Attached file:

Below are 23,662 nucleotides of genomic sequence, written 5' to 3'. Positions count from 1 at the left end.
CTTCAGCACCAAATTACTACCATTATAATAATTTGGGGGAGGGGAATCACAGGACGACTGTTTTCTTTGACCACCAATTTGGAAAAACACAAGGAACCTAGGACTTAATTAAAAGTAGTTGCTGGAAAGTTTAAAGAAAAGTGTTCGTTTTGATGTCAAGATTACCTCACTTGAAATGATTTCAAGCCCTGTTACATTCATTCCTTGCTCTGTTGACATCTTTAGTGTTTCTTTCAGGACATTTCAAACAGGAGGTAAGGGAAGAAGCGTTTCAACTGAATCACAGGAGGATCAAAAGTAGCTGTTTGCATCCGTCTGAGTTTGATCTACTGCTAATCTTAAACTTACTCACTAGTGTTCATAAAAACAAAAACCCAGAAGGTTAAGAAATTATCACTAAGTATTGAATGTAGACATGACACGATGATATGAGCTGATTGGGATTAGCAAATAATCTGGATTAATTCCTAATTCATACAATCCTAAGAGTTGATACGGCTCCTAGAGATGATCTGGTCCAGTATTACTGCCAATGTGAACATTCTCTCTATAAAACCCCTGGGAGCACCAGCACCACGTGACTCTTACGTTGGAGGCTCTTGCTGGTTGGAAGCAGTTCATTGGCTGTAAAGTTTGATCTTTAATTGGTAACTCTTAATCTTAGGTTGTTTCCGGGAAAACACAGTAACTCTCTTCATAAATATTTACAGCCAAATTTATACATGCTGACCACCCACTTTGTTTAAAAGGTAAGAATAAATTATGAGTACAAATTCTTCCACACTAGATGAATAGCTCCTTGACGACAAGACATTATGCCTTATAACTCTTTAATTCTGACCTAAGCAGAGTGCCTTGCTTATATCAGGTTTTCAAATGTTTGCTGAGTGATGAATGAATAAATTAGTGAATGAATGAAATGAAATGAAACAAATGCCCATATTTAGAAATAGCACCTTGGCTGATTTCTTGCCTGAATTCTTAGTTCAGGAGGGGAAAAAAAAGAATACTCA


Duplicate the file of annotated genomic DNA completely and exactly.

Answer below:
Below are 23,662 nucleotides of genomic sequence, written 5' to 3'. Positions count from 1 at the left end.
CTTCAGCACCAAATTACTACCATTATAATAATTTGGGGGAGGGGAATCACAGGACGACTGTTTTCTTTGACCACCAATTTGGAAAAACACAAGGAACCTAGGACTTAATTAAAAGTAGTTGCTGGAAAGTTTAAAGAAAAGTGTTCGTTTTGATGTCAAGATTACCTCACTTGAAATGATTTCAAGCCCTGTTACATTCATTCCTTGCTCTGTTGACATCTTTAGTGTTTCTTTCAGGACATTTCAAACAGGAGGTAAGGGAAGAAGCGTTTCAACTGAATCACAGGAGGATCAAAAGTAGCTGTTTGCATCCGTCTGAGTTTGATCTACTGCTAATCTTAAACTTACTCACTAGTGTTCATAAAAACAAAAACCCAGAAGGTTAAGAAATTATCACTAAGTATTGAATGTAGACATGACACGATGATATGAGCTGATTGGGATTAGCAAATAATCTGGATTAATTCCTAATTCATACAATCCTAAGAGTTGATACGGCTCCTAGAGATGATCTGGTCCAGTATTACTGCCAATGTGAACATTCTCTCTATAAAACCCCTGGGAGCACCAGCACCACGTGACTCTTACGTTGGAGGCTCTTGCTGGTTGGAAGCAGTTCATTGGCTGTAAAGTTTGATCTTTAATTGGTAACTCTTAATCTTAGGTTGTTTCCGGGAAAACACAGTAACTCTCTTCATAAATATTTACAGCCAAATTTATACATGCTGACCACCCACTTTGTTTAAAAGGTAAGAATAAATTATGAGTACAAATTCTTCCACACTAGATGAATAGCTCCTTGACGACAAGACATTATGCCTTATAACTCTTTAATTCTGACCTAAGCAGAGTGCCTTGCTTATATCAGGTTTTCAAATGTTTGCTGAGTGATGAATGAATAAATTAGTGAATGAATGAAATGAAATGAAACAAATGCCCATATTTAGAAATAGCACCTTGGCTGATTTCTTGCCTGAATTCTTAGTTCAGGAGGGGAAAAAAAAGAATACTCA